With the recent talk of software bills of materials (SBOMs) in the news, it may seem like SBOMs are...
Navigating Cyber Threat Management in the Electric Utilities Sector
Electric utilities are responsible for providing reliable and safe power to millions of customers. To achieve this, they must maintain a complex infrastructure of power generation, transmission, and distribution systems. One of the challenges facing utilities today is the need to effectively manage the security of their systems, particularly in the face of growing cyber threats. One new tool that can help utilities improve their security posture is the Software Bill of Materials (SBOM). SBOMs can help electric utilities improve their security posture by providing a detailed and centralized view of their software components and enabling decision support to identify and take action on potential vulnerabilities before they can be exploited by threat actors.
SBOMs provide a comprehensive inventory of all software components, enabling organizations to quickly identify vulnerabilities and track which products are affected. By having a complete and up-to-date understanding of their software environment, organizations can make informed decisions on software updates and patches, reducing the risk of exploitation of known vulnerabilities.
SBOMs should provide a listing of proprietary and open-source ingredients in software which runs critical infrastructure technologies. SBOMs provide actionable information to purchasers so they can make informed decisions about software and help understand the support lifecycle and time-horizon for updates. While many standards and guidelines require varying levels of software security, an effectively prepared and analyzed SBOM can be invaluable in meeting tomorrow’s critical infrastructure application cybersecurity challenges.
What's the Threat?
Software supply chain attacks are increasing in frequency, sophistication, and complexity. One notable example is the widely used component, Log4j, which contained a zero-day vulnerability and compromised the software supply chain. Vulnerabilities like Log4j can seriously impact an organization’s overall security posture by potentially exposing sensitive data and systems to attackers. Compromised components can be in use throughout an organization’s IT infrastructure and exploited to launch more widespread attacks, leading to a significant breach.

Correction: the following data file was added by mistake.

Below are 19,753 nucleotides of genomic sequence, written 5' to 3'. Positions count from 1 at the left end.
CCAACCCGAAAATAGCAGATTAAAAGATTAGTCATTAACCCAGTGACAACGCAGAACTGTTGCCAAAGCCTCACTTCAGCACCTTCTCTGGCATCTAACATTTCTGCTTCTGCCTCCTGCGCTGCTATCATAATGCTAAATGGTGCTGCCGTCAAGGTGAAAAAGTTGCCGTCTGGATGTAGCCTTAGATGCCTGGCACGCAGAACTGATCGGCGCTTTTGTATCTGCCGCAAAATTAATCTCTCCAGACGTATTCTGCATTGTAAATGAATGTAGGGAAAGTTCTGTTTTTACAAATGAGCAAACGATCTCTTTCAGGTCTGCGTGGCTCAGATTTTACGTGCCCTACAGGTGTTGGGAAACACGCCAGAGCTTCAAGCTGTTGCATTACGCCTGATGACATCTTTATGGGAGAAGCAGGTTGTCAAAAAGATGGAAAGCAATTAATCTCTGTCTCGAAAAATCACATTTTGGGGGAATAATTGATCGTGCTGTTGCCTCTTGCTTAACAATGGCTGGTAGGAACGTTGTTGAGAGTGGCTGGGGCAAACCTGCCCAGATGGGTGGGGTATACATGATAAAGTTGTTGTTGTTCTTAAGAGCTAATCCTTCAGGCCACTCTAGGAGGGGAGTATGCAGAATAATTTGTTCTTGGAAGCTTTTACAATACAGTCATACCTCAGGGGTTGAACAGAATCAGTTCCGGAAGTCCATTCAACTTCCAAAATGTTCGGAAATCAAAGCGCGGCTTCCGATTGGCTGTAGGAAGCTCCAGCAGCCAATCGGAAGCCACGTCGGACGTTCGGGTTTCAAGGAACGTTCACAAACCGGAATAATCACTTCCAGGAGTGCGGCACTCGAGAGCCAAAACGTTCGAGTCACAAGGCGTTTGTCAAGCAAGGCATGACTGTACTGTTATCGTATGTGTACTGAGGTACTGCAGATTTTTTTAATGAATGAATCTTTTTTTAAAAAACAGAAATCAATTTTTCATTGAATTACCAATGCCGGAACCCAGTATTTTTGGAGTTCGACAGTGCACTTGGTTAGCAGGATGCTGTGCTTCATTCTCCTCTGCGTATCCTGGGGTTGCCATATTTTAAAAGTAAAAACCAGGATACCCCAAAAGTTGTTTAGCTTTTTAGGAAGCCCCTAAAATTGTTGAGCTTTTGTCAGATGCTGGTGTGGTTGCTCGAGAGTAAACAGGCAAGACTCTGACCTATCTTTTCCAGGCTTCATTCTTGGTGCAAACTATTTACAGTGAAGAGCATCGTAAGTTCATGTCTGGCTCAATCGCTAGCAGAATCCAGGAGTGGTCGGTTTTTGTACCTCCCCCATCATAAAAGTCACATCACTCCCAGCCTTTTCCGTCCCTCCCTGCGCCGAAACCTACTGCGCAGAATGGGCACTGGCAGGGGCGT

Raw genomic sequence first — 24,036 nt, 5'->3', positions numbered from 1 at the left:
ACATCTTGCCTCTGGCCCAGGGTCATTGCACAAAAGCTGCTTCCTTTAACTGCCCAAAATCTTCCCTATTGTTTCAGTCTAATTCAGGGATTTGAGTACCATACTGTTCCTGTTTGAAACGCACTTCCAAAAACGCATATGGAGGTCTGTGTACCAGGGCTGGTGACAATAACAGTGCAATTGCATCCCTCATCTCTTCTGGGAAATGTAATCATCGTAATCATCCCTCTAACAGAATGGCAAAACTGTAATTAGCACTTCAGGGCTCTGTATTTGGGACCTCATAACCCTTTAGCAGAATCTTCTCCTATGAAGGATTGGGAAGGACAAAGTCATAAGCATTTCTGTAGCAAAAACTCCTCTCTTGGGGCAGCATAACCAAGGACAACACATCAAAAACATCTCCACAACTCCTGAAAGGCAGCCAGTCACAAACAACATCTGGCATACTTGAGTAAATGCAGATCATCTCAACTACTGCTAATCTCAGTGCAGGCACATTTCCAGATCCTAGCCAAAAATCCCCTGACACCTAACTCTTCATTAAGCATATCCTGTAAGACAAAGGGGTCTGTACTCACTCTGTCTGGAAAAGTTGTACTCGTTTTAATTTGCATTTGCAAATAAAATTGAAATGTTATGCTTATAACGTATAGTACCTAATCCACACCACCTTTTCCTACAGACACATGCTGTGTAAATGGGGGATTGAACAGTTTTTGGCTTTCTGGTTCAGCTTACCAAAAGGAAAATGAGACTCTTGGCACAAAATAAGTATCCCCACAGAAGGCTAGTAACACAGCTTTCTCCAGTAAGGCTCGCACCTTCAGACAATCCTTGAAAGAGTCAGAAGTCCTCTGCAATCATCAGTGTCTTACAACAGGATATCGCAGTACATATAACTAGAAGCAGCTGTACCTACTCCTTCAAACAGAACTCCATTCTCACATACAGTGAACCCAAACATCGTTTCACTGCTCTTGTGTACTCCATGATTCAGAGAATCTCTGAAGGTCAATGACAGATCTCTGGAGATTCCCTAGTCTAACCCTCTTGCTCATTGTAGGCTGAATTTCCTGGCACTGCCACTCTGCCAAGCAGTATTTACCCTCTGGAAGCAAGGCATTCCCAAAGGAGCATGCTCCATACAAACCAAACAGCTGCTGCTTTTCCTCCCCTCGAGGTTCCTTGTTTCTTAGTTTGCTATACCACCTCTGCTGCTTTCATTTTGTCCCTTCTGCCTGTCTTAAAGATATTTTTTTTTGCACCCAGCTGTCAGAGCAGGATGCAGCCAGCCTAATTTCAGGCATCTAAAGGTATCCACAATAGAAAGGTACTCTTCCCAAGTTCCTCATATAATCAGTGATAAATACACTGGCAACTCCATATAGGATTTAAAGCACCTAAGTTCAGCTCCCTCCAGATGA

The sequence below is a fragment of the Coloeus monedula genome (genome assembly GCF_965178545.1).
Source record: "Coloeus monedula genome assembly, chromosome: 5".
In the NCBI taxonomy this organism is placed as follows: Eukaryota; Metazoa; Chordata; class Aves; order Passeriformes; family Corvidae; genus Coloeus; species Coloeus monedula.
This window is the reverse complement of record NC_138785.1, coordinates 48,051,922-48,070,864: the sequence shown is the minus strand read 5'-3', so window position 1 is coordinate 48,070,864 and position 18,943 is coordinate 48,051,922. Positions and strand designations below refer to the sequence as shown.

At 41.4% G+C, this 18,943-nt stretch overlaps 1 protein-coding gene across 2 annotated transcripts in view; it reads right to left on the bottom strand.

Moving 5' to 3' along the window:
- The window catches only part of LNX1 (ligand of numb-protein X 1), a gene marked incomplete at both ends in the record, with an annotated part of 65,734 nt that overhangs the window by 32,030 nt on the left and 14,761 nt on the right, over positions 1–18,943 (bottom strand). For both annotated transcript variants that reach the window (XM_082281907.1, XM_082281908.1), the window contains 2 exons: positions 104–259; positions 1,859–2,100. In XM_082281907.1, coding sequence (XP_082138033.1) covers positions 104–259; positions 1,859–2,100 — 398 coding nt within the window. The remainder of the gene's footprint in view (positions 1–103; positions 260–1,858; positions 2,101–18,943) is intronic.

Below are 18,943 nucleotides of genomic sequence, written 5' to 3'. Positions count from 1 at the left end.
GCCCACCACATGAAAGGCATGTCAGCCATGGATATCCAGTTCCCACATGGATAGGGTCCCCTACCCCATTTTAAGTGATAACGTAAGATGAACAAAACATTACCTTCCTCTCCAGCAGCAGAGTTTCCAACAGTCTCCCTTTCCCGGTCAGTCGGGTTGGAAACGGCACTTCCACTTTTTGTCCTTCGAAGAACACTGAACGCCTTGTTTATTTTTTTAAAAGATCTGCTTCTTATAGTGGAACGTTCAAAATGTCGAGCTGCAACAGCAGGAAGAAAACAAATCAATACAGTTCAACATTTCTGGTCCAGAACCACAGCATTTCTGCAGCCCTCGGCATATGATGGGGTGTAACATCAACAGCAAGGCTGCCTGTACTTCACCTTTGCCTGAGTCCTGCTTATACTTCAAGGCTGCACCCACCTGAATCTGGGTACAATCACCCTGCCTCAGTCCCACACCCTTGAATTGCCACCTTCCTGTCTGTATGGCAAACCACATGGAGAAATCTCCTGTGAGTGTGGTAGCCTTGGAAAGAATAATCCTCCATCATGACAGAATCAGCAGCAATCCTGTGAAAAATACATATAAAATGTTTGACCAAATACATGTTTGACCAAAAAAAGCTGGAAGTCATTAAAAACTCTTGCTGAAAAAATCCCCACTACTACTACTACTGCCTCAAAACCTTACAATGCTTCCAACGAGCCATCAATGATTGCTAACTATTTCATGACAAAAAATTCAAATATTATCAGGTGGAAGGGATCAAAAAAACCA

Common trends such as an increasingly remote workforce, the use of open-source code sources, and shadow IT all leave organizations with a growing attack surface. These trends have increased the exposure to supply chain attacks as well as the likelihood of compromise.
Why are SBOMs Important for Electric Utilities?
Electric utilities rely heavily on a complex network of systems to manage and control the generation, transmission, and distribution of electricity. These systems are critical to the operation of the electric grid, and any disruption or compromise can have severe consequences. By creating and maintaining SBOMs for critical systems, utilities can gain a better understanding of the software components used in their operations and can use this information to contextualize potential security risks to their environment.
An SBOM does not directly offer security, but it does offer a comprehensive view of the software components used in a software package. This helps organizations maintain an accurate inventory of their assets, enabling them to analyze vulnerabilities and prioritize risks more effectively. As a result, their overall security posture is improved. Traditional application security involved waiting for patches for entire products without the perspective that an SBOM provides at the component level. With a better understanding of the software components, effective mitigation and more informed risk acceptance will allow for enhanced risk-based decision making.